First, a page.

When Oklahoma voters went to the polls for Tuesday’s primary elections, Oklahoma Watch reporters met them to get their perspectives on the state of the state.

Among our questions: “How is Oklahoma working for you?” Here is a representative sample of their responses along with where they voted:


“Not well. It’s skewed so far to the right that it’s not moderate. We’re not in the middle, we’re on the tangent. I think the abortion issue is important. Also education. Trying to separate the state from religion is important to me. Also making sure we have representatives across all ethnicities. We have a tendency to be focused on the white population and we kind of discount everybody else. Also when I take a look at how our tax dollars are spent, the Swadley’s barbeque scandal and other stuff, we’re squandering money.”

Richard Harvey, 72, who voted at the Wesley United Methodist Church in El Reno. Harvey said he wants state leaders to focus more on accountability.


“It seems like we’re pretty provided for. To me, it’s kind of like being in the South. What I mean by that: it’s family values, it’s education, taking care of your people, being a good neighbor, somebody needs to borrow an egg, give ‘em two eggs. You help people. Kindness. It’s the way I was brought up.”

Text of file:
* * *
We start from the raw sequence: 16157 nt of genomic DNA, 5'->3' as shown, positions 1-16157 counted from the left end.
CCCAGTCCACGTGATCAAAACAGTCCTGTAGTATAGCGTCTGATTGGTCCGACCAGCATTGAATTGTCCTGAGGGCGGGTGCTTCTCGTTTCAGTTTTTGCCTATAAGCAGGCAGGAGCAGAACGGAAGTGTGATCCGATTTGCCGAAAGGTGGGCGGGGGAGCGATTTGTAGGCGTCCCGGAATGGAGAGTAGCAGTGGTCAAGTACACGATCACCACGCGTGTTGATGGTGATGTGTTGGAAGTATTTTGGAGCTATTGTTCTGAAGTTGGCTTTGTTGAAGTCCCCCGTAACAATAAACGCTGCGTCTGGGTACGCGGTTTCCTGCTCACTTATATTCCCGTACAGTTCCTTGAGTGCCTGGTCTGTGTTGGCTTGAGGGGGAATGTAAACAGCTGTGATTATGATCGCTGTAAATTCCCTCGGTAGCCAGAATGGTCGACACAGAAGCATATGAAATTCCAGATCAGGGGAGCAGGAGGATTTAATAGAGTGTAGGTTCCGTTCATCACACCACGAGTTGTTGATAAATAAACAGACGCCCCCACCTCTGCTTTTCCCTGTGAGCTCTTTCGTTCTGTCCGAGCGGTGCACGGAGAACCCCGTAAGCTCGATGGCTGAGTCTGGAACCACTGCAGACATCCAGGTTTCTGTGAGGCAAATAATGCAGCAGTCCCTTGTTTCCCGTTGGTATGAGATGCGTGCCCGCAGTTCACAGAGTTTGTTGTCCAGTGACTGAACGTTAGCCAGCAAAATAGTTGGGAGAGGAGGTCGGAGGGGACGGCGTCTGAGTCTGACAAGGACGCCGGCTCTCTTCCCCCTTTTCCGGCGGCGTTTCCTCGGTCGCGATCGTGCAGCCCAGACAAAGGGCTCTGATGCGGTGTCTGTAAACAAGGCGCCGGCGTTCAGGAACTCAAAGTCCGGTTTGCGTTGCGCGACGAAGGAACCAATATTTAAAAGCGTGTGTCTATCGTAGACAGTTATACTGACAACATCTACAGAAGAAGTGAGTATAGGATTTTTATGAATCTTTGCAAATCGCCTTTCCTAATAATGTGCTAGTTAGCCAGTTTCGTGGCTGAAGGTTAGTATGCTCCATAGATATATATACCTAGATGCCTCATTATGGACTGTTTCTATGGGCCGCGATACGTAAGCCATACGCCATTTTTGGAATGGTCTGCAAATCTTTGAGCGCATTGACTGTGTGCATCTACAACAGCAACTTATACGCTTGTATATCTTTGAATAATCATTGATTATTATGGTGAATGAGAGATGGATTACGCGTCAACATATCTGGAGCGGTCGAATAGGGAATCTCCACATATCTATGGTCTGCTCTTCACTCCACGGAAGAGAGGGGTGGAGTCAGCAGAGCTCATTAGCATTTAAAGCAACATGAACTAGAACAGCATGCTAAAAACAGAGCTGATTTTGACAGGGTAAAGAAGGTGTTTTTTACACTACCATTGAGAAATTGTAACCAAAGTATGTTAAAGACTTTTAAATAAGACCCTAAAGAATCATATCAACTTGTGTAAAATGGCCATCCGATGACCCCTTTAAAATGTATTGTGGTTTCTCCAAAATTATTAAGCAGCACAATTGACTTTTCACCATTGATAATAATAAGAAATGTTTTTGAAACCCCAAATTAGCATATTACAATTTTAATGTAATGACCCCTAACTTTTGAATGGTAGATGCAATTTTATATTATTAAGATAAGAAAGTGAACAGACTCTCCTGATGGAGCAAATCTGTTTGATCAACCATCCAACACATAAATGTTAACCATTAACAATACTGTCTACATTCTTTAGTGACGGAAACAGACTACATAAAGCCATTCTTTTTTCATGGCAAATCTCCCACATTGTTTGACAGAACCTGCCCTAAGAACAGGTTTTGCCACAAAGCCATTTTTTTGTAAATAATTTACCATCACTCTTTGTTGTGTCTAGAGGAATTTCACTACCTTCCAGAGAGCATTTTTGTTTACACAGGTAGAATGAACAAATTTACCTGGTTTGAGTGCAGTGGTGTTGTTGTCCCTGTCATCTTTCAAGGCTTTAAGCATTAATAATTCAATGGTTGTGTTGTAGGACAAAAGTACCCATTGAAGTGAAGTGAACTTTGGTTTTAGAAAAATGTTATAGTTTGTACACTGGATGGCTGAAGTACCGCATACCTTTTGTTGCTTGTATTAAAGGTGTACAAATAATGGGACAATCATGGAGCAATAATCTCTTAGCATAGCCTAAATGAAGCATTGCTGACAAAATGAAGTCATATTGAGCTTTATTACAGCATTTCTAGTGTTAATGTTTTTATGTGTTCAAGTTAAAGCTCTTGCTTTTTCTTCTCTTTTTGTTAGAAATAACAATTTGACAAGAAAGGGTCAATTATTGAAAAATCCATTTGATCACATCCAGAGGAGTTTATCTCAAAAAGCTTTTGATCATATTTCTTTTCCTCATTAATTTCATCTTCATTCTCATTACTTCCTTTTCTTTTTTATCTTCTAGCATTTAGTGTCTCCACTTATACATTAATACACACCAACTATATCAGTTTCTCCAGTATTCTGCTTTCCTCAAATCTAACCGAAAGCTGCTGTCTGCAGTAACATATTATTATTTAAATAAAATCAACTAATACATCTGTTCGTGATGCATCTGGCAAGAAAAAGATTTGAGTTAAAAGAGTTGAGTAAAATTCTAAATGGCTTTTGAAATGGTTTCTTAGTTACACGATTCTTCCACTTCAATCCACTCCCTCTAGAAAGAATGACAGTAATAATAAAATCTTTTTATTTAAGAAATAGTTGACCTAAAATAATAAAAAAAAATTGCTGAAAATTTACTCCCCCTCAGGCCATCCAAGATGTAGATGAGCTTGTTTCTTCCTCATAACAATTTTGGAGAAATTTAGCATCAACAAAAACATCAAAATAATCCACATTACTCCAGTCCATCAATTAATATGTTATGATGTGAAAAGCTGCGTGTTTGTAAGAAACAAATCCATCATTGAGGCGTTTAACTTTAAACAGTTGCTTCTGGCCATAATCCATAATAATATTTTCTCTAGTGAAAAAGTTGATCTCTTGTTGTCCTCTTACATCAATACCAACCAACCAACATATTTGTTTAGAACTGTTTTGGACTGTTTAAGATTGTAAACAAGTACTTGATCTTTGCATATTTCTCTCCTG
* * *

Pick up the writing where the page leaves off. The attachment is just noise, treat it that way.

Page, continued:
Steve Brown, 54, who voted in the Moore Public Schools administration building with his wife, Robin, and said education and health care are his top issues.


“I wish that emotion didn’t drive so many voters. I understand it, but I think we all kind of want the same thing basically. We don’t need to beat each other up.”

Kathy Buttry, 63, a retired teacher who voted at the North MacArthur Church of Christ in Oklahoma City. “Abortion rights are on my mind. Whether I’m for abortion or not, I should have that right. The Constitution is not a religion.”

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“Not great. It’s hard because I’m a stay-at-home mother and I lost my job right when the pandemic started. With (Gov. Kevin) Stitt ending unemployment benefits early, that didn’t work very well. Although I am pro-life, I’m also concerned with women’s rights. And I just do not feel like women get as many rights in Oklahoma as (in) other states. So that’s obviously hard, especially as a mother of three daughters. I want to see their rights expanded, not taken away.”

Brittany Kime, 34, who said the economy and women’s rights are the issues most important to her Tuesday after voting in the Moore Public Schools administration building.